Needed research includes James Bevel related interviews with Dorothy Cotton, Bob Moses, and a few other key people from the 1960s movements. Done well and honestly, and with a stated goal of further ascertaining the facts about James Bevel's role in the events of the era, these should add to already collected information. I personally haven't interviewed the law enforcement side of the Selma and Birmingham Movements, and suggest that as long as any police personnel or Alabama State Troopers who manned the Birmingham or Selma frontlines still walk the Earth, first hose them down and then interview them. Aside from any new Bevel and King material, interviews with law enforcement personnel should uncover new points of view on the era's historical events and perspectives.

Tools an established or student historian may also find useful would include the Bevel audio and video tapes in the hands of a wide variety of relatives, friends, and organizations. An inventory of those materials doesn't exist, which opens up another task for interested researchers. Going through those tapes and videos would dig up many nuggets on 1960s movement history. Another avenue: Nobody has fully, or in most cases even partially, interviewed Bevel's relatives, his students from the 1960s, or his post-movement associates, friends, and students, all available areas of inquiry.

As David Garrow described in 2015, James Bevel's place in American and world history seems proven and assured. Bevel's observations about the 1960s movements, and personal descriptions of his step-by-step understanding and use of the science of nonviolence, deserve further principled and ethically compiled research and publication projects. Added to accurate data from existing writings, well sourced and scrutinized information may then find its own use on the Bevel Wikipedia article and other Civil Rights Movement articles throughout the site.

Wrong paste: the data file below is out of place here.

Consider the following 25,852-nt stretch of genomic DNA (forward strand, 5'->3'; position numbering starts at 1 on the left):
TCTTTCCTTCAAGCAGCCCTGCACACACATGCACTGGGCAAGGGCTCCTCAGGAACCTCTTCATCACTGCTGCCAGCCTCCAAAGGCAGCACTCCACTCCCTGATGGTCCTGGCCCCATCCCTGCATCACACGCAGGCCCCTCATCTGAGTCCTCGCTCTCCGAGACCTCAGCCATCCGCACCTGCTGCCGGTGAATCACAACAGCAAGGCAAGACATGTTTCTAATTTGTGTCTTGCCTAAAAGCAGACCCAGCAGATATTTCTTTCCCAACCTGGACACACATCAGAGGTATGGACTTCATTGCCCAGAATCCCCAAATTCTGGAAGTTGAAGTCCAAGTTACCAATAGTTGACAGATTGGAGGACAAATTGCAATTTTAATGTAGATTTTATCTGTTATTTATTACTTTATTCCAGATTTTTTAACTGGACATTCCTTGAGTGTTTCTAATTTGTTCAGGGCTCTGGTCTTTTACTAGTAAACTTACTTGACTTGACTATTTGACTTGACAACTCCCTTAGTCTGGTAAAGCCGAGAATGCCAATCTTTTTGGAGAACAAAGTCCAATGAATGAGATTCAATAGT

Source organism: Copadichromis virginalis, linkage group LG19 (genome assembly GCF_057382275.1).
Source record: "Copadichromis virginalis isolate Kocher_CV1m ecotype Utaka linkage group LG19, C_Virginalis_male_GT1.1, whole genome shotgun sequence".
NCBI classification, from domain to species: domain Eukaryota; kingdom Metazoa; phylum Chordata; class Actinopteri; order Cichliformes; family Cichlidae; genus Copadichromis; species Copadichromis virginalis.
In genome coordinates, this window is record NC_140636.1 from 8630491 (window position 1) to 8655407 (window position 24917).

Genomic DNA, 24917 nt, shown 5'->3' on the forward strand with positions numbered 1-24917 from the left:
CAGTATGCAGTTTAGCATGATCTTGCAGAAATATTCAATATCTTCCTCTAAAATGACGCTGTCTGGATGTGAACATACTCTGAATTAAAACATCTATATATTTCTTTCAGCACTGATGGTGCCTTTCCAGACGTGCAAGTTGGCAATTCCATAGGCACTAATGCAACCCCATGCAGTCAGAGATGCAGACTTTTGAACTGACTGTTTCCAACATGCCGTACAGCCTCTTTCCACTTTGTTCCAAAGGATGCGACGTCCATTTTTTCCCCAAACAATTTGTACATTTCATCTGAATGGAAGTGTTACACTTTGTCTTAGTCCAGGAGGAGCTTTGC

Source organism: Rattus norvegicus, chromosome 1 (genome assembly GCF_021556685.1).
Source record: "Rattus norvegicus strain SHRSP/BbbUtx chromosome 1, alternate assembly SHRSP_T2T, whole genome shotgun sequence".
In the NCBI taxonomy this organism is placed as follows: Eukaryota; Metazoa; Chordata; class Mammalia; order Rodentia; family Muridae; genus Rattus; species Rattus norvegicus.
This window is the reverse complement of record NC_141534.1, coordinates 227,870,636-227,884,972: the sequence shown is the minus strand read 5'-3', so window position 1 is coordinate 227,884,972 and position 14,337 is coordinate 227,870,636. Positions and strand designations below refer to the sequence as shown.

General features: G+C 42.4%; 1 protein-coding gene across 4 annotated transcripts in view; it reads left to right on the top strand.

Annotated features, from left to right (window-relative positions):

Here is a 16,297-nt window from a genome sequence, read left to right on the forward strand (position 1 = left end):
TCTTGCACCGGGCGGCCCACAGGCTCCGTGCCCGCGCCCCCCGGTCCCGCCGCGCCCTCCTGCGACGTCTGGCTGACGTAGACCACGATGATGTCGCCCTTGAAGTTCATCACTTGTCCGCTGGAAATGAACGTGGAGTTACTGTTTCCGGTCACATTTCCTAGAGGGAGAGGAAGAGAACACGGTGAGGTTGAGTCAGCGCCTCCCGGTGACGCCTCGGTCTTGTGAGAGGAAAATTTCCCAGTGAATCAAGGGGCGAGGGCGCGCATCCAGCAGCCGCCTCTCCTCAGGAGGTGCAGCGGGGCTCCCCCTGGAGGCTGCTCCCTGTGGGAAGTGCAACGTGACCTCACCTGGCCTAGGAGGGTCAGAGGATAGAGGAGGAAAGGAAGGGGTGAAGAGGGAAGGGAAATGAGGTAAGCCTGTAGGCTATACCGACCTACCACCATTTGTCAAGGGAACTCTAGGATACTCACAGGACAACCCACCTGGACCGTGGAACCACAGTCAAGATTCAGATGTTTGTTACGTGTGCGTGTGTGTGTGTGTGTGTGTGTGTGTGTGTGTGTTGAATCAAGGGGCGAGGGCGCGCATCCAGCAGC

Well, time to edit!Edit

If you haven't joined your expertise, interests, or spare-time and/or space-time curiosities with Wikipedia, feel assured that it ably fulfills its intended purpose as a good and accurate place to share knowledge. Knowledge which you consider interesting, fun, and important to chronicle in any field of endeavor. Knowledge that you can back up with sources stated in a neutral voice, like a robot.

Here are some maps I've thrown together or added to - templates remind me of maps, a one-stop visual of links to all of the important and interesting Wikipedia articles on their subjects. Articles which hundreds, and in many cases, thousands of Wikipedian volunteers have researched and written:

Templates created:





Swimming Reindeer, a 12,500-year-old sculpture by an unknown artist, featured on the List of Stone Age art

Existing templates given a few coats of paint and a new wine cellar: {{Prehistoric technology}} {{Art world}} {{Suffrage}} {{Slavery}} {{African-American Civil Rights Movement}} {{Benjamin Franklin}} {{Jesus footer}} {{George Washington}} {{Abraham Lincoln}} {{William Howard Taft}} {{Woodrow Wilson}} {{Franklin D. Roosevelt}} {{Harry S. Truman}} {{Dwight D. Eisenhower}} {{John F. Kennedy}} {{Robert A. Heinlein}} and others

Existing templates pollocked: {{Pre-Raphaelite Brotherhood}} {{Veganism and vegetarianism}} {{Chess}} {{Historical American Documents}} {{Mohandas K. Gandhi}} {{Martin Luther King}} {{Nikola Tesla}} {{Nelson Mandela}} {{Pete Seeger}} {{Kurt Vonnegut}} {{Mark Twain}} {{Herbert Hoover}} {{Lyndon B. Johnson}} {{Richard Nixon}} {{Gerald Ford}} {{Jimmy Carter}} {{Jacqueline Kennedy Onassis}} {{Robert F. Kennedy}} {{Winston Churchill}} {{Underground Railroad}} {{Gautama Buddha}} {{Martin Luther}} {{Ray Bradbury}} and others.

 This user has earned the
100,000 Edits Award.
 This user attended Wikimania 2017 in Montreal, Canada.